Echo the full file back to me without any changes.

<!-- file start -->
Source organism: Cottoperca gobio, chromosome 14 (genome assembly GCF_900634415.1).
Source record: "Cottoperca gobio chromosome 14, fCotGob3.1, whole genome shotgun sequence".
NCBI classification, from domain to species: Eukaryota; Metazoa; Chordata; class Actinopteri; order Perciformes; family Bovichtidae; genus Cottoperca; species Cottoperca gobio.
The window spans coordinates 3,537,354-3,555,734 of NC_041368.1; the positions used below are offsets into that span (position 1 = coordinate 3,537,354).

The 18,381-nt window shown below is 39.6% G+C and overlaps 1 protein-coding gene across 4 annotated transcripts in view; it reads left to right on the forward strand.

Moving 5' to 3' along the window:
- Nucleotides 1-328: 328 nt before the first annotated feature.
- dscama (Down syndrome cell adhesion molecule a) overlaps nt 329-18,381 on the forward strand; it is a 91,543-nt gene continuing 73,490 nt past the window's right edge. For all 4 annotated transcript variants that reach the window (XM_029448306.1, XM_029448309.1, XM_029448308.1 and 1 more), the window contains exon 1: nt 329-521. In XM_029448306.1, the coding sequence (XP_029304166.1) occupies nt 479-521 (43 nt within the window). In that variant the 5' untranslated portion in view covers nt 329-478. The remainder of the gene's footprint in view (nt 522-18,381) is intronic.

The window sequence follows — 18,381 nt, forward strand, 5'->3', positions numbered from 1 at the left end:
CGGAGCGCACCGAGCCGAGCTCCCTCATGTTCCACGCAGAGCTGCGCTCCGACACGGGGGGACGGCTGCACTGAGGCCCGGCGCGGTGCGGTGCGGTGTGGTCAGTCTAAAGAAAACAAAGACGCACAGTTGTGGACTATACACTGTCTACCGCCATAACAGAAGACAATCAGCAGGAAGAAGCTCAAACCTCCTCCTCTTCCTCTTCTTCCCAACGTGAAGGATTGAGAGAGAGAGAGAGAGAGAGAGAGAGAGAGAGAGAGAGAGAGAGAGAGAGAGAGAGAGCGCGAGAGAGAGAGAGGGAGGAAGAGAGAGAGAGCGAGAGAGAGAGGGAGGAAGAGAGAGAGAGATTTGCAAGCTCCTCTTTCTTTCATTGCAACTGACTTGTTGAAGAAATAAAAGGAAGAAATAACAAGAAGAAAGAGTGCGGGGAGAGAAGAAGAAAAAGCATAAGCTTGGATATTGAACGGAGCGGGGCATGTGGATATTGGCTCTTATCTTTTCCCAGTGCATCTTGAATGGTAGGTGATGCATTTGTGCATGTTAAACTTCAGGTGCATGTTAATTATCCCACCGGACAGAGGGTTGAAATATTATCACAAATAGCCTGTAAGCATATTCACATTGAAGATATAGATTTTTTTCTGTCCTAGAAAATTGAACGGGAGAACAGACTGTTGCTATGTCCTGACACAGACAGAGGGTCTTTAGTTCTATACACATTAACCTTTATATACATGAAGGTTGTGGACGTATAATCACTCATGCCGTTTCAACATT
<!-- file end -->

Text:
Source organism: Cottoperca gobio, chromosome 14 (genome assembly GCF_900634415.1).
Source record: "Cottoperca gobio chromosome 14, fCotGob3.1, whole genome shotgun sequence".
NCBI classification, from domain to species: Eukaryota; Metazoa; Chordata; class Actinopteri; order Perciformes; family Bovichtidae; genus Cottoperca; species Cottoperca gobio.
The window spans coordinates 3,537,354-3,555,734 of NC_041368.1; the positions used below are offsets into that span (position 1 = coordinate 3,537,354).

The 18,381-nt window shown below is 39.6% G+C and overlaps 1 protein-coding gene across 4 annotated transcripts in view; it reads left to right on the forward strand.

Moving 5' to 3' along the window:
- Nucleotides 1-328: 328 nt before the first annotated feature.
- dscama (Down syndrome cell adhesion molecule a) overlaps nt 329-18,381 on the forward strand; it is a 91,543-nt gene continuing 73,490 nt past the window's right edge. For all 4 annotated transcript variants that reach the window (XM_029448306.1, XM_029448309.1, XM_029448308.1 and 1 more), the window contains exon 1: nt 329-521. In XM_029448306.1, the coding sequence (XP_029304166.1) occupies nt 479-521 (43 nt within the window). In that variant the 5' untranslated portion in view covers nt 329-478. The remainder of the gene's footprint in view (nt 522-18,381) is intronic.

The window sequence follows — 18,381 nt, forward strand, 5'->3', positions numbered from 1 at the left end:
CGGAGCGCACCGAGCCGAGCTCCCTCATGTTCCACGCAGAGCTGCGCTCCGACACGGGGGGACGGCTGCACTGAGGCCCGGCGCGGTGCGGTGCGGTGTGGTCAGTCTAAAGAAAACAAAGACGCACAGTTGTGGACTATACACTGTCTACCGCCATAACAGAAGACAATCAGCAGGAAGAAGCTCAAACCTCCTCCTCTTCCTCTTCTTCCCAACGTGAAGGATTGAGAGAGAGAGAGAGAGAGAGAGAGAGAGAGAGAGAGAGAGAGAGAGAGAGAGAGAGAGCGCGAGAGAGAGAGAGGGAGGAAGAGAGAGAGAGCGAGAGAGAGAGGGAGGAAGAGAGAGAGAGATTTGCAAGCTCCTCTTTCTTTCATTGCAACTGACTTGTTGAAGAAATAAAAGGAAGAAATAACAAGAAGAAAGAGTGCGGGGAGAGAAGAAGAAAAAGCATAAGCTTGGATATTGAACGGAGCGGGGCATGTGGATATTGGCTCTTATCTTTTCCCAGTGCATCTTGAATGGTAGGTGATGCATTTGTGCATGTTAAACTTCAGGTGCATGTTAATTATCCCACCGGACAGAGGGTTGAAATATTATCACAAATAGCCTGTAAGCATATTCACATTGAAGATATAGATTTTTTTCTGTCCTAGAAAATTGAACGGGAGAACAGACTGTTGCTATGTCCTGACACAGACAGAGGGTCTTTAGTTCTATACACATTAACCTTTATATACATGAAGGTTGTGGACGTATAATCACTCATGCCGTTTCAACATT